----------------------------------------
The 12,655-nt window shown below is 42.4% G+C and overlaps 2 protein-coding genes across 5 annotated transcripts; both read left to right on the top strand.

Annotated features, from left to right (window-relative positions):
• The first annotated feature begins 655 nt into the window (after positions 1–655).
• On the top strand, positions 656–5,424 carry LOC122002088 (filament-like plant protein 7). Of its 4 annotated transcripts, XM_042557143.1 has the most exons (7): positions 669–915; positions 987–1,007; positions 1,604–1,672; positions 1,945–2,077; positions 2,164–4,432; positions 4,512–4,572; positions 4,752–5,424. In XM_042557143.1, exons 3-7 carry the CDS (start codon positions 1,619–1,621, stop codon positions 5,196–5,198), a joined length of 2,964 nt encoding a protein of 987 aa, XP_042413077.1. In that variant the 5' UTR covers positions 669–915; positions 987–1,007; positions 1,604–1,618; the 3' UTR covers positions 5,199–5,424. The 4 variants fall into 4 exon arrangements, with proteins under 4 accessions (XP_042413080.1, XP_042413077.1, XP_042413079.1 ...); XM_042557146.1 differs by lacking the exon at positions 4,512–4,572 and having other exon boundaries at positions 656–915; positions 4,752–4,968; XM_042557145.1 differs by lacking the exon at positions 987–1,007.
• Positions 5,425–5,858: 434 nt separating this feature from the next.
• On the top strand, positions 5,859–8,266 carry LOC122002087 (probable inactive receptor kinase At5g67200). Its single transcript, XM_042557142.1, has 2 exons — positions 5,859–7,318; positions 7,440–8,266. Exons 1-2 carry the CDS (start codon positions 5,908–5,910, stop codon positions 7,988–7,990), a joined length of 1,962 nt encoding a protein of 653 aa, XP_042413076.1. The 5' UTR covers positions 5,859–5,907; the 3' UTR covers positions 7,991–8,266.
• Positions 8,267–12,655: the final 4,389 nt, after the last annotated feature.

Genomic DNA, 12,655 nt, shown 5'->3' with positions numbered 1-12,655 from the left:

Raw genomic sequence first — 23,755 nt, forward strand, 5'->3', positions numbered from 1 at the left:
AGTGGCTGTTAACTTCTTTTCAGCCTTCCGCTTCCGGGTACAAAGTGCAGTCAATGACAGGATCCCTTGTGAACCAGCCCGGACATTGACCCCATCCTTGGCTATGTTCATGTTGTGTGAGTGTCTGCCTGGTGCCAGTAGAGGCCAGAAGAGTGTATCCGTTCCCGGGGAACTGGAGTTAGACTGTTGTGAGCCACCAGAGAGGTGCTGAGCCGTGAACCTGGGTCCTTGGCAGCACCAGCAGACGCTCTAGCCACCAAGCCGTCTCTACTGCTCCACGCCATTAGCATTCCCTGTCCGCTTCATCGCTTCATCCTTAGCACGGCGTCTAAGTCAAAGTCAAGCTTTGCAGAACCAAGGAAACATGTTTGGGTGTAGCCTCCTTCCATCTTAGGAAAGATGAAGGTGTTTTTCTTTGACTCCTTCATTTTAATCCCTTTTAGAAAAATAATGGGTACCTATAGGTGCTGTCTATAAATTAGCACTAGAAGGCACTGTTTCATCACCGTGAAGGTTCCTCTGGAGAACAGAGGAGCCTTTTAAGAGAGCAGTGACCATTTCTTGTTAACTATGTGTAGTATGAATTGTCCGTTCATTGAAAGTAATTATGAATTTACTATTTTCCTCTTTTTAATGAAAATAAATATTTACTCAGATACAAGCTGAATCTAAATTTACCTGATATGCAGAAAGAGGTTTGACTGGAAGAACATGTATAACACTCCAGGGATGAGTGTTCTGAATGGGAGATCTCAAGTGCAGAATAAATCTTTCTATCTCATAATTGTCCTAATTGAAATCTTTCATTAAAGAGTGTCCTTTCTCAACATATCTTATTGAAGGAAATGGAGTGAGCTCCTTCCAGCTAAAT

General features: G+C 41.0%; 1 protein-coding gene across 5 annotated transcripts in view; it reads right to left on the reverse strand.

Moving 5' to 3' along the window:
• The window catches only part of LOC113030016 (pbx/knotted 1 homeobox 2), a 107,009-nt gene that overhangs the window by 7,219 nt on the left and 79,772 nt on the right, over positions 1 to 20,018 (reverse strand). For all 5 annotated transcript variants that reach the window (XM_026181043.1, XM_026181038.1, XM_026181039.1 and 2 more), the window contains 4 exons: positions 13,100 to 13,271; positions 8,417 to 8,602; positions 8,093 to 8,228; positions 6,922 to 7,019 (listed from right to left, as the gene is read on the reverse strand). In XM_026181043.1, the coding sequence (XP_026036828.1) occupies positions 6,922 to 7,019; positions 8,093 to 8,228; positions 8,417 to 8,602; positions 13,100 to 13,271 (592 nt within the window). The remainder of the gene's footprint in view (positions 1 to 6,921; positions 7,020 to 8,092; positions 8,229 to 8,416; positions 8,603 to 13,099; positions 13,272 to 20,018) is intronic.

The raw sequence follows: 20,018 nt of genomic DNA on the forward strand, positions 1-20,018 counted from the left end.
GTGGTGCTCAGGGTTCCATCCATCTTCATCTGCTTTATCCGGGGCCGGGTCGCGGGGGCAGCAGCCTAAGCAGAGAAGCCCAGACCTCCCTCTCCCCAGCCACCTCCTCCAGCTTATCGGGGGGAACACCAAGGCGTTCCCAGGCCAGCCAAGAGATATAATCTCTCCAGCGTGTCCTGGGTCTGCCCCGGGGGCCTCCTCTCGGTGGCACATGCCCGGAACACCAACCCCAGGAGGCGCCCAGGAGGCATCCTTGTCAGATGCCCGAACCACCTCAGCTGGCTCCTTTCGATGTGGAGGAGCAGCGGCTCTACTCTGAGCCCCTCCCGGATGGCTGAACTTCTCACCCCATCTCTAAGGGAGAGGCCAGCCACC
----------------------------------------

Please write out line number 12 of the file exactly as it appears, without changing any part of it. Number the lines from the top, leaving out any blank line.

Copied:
Moving 5' to 3' along the window: